I've decided to write this post after reading the incredibly beautiful and highly recomended post by Terence Tao http://terrytao.wordpress.com/2007/06/25/ultrafilters-nonstandard-analysis-and-epsilon-management

**Added:** I'd like to try to explain why I think that some things should be true, because it seems to me a nice example of how mathematical properties can be argued from a very different field, using some ''philosophically evident principles''. If the reader does not like motivations/speculations, (s)he can also skip directly to the Conjecture and the Main Question which are mathematically self-contained.

Let's make a bit of warm-up playing the following game: I choose an integer number $x$ and you choose another integer number $y$. If $x+y$ is even, I win and you give me one dollar; otherwise you win and I give you one dollar.

This situation is very easy, since the natural way to play for each player is to choose with probability $\frac{1}{2}$ an even number and with the same probability an odd number. These strategies turn out to be a Nash equilibrium. It is also clear what is happening from a philophical point of view: the two players use the information about the winning set, the set of even numbers, to reduce the problem in $\mathbb Z/2\mathbb Z$. At this point they do not have any other information and so they choose casually an element in this quotient.

Now let's consider a bit more complicated situation: this time I win if $x+y>0$. Now, there is no possible reduction to a finite quotient, but the structure of the winning set still carries some information. The natural way to play is that I choose a very big positive number and you choose a very big (in absolute value) negative number. What we are doing is just using the information carried by the winning set to restrict our possible moves. Now we have no other information and so we choose casually (i.e. uniformly) in this reduced set. Here come up the problems. I have certainly read somewhere (for instance, more or less explicitly, in Tao's post) and it is my convinction that finitely additive translation invariant probability measures generalize the notion of uniformity. So, putting together this general notion of uniformity and the fact that the unique information that we handle is that the winning set is $\mathbb N$, it seems that the natural way to play for me would be to use a finitely additive probability measure $\lambda^+$ which gives measure $1$ to the natural numbers inside the integers and such that $\lambda^+(\mathbb N+n)=\lambda^+(\mathbb N)$, for all $n$; your natural way to play would be to use a finitely additive probability measure $\lambda^-$ which gives measure $0$ to the $\mathbb N$, leaving its measure invariant by translations. Now, there is a (quite discussed) philophical principle which states that human beings are enough smart to play Nash equilibria. So, the philophical theorem would be that a Nash equilibrium is indeed given by the previous measures.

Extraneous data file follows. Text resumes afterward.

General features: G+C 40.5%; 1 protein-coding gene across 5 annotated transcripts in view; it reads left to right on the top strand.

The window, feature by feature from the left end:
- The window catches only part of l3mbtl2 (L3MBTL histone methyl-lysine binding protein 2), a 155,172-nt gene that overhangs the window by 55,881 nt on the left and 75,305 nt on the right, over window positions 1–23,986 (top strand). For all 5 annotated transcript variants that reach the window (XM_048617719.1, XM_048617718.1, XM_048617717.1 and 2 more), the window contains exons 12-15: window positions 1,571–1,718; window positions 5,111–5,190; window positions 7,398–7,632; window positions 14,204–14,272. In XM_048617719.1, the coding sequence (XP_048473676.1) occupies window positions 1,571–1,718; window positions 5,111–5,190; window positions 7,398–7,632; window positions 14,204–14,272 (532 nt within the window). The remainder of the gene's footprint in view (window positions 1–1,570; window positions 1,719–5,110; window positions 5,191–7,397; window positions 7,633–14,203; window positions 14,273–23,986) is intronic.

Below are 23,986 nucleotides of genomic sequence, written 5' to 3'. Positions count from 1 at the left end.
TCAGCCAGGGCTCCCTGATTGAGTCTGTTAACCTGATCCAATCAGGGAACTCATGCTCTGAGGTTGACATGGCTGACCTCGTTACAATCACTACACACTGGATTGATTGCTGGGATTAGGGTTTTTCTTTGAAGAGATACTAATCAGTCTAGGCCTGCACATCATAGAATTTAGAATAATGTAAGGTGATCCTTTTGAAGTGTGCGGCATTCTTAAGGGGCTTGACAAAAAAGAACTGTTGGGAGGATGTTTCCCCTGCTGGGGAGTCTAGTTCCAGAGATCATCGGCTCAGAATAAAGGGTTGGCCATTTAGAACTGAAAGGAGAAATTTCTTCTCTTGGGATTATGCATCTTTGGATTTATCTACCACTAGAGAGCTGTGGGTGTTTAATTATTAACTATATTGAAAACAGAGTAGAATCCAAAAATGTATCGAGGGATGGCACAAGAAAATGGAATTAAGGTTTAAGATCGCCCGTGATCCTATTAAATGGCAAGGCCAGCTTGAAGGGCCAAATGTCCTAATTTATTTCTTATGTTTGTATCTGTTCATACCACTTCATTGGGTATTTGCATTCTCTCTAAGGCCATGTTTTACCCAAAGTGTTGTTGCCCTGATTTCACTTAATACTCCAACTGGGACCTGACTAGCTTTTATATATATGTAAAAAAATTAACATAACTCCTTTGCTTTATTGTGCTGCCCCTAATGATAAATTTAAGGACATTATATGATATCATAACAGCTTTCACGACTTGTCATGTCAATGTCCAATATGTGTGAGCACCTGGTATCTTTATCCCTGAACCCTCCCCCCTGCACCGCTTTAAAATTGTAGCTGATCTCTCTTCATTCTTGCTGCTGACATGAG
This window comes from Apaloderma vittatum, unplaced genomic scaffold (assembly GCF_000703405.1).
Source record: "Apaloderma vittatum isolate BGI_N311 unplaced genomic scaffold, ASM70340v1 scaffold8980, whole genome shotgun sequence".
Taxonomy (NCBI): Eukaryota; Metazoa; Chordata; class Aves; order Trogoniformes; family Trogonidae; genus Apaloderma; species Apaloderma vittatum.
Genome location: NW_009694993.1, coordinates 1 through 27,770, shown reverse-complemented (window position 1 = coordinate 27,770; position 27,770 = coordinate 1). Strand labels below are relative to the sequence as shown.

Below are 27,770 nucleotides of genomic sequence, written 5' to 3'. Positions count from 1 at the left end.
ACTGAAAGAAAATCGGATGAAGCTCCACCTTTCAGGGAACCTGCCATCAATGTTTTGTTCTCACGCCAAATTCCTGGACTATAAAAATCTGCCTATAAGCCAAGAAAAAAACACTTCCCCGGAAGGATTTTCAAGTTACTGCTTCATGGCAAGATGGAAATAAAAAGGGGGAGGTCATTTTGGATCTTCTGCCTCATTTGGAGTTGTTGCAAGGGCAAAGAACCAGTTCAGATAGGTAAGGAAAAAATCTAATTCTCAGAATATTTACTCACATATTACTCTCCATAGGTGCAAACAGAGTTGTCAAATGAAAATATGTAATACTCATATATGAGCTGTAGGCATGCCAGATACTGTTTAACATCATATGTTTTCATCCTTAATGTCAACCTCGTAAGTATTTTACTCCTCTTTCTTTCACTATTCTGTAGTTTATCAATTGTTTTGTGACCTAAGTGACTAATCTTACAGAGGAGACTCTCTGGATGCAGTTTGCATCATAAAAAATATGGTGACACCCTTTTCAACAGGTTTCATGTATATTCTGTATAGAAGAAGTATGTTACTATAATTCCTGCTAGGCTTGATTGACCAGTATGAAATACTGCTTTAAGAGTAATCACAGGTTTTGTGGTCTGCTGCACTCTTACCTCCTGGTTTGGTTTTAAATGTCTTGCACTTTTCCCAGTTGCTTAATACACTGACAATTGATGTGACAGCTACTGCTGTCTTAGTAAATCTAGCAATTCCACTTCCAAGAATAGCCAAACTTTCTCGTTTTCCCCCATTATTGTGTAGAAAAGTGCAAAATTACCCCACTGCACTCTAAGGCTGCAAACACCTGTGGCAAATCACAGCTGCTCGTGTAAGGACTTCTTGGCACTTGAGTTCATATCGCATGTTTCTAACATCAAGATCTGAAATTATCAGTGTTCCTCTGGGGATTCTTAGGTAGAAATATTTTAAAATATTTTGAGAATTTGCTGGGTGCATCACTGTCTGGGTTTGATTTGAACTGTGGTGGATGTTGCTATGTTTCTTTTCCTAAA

Before passing to mathematics, let me explain why I wrote also Group Theory in the title. Simply because it is clear that these are just examples of a more general situation: one can replace $\mathbb Z$ with any amenable group and consider as a winning set any subset of $G$. So, the following mathematical discussion is exactly the same replacing $\mathbb Z$ with $G$ and $\mathbb N$ with $W\subseteq G$.

Coming back to our game, the philophical theorem is clear and I think that everyone agrees that it has to be right, in some sense or in the other. So let us try to prove it: I have to prove that $f(\lambda^+,\lambda^-)\geq f(\mu,\lambda^-)$, for all finitely additive probability measures $\mu$, where

$$ f(\mu,\nu)=\int_{\mathbb Z^2} \chi_{\mathbb N}(x+y)d(\mu\times\nu)(x,y) $$

Ops, here is the first problem! Who is $\mu\times\nu$? They are indeed just finitely additive probability measures, so there is no a unique extension of the product measure to the whole $\mathbb Z^2$. Well.. we like philosophy and the choice of a particular rule of extension should not affect the result. So, let us decide for the first order of integration. The problem is then reduced to the following

Conjecture:Let $M$ be the set of finitely additive probability measures on $\mathbb Z$ and $I_W$ be the set of the ones which leave the measure of $W$ invariant under translation and let $\lambda\in I_W$ be fixed. Then the mapping$$ \mu\in M\rightarrow \int\int\chi_{W}(x+y)d\mu(x)d\lambda(y) $$

attains its maximum in an element in $I_W$.

Well, if $W=\mathbb N$, it is easy ... what happens for $W=2\mathbb N$?

Main question:Is the conjecture above true?

**Update:** In this form, the negative answer was provided by Matthew Daws in Do invariant measures maximize the integral?. There is indeed something weird and probably one has to take invariant measures only on subgroups (as happen for $W=2\mathbb N$, where a Nash equilibrium is not realized by invariant measures on $\mathbb Z$, but by invariant measures on $2\mathbb Z$).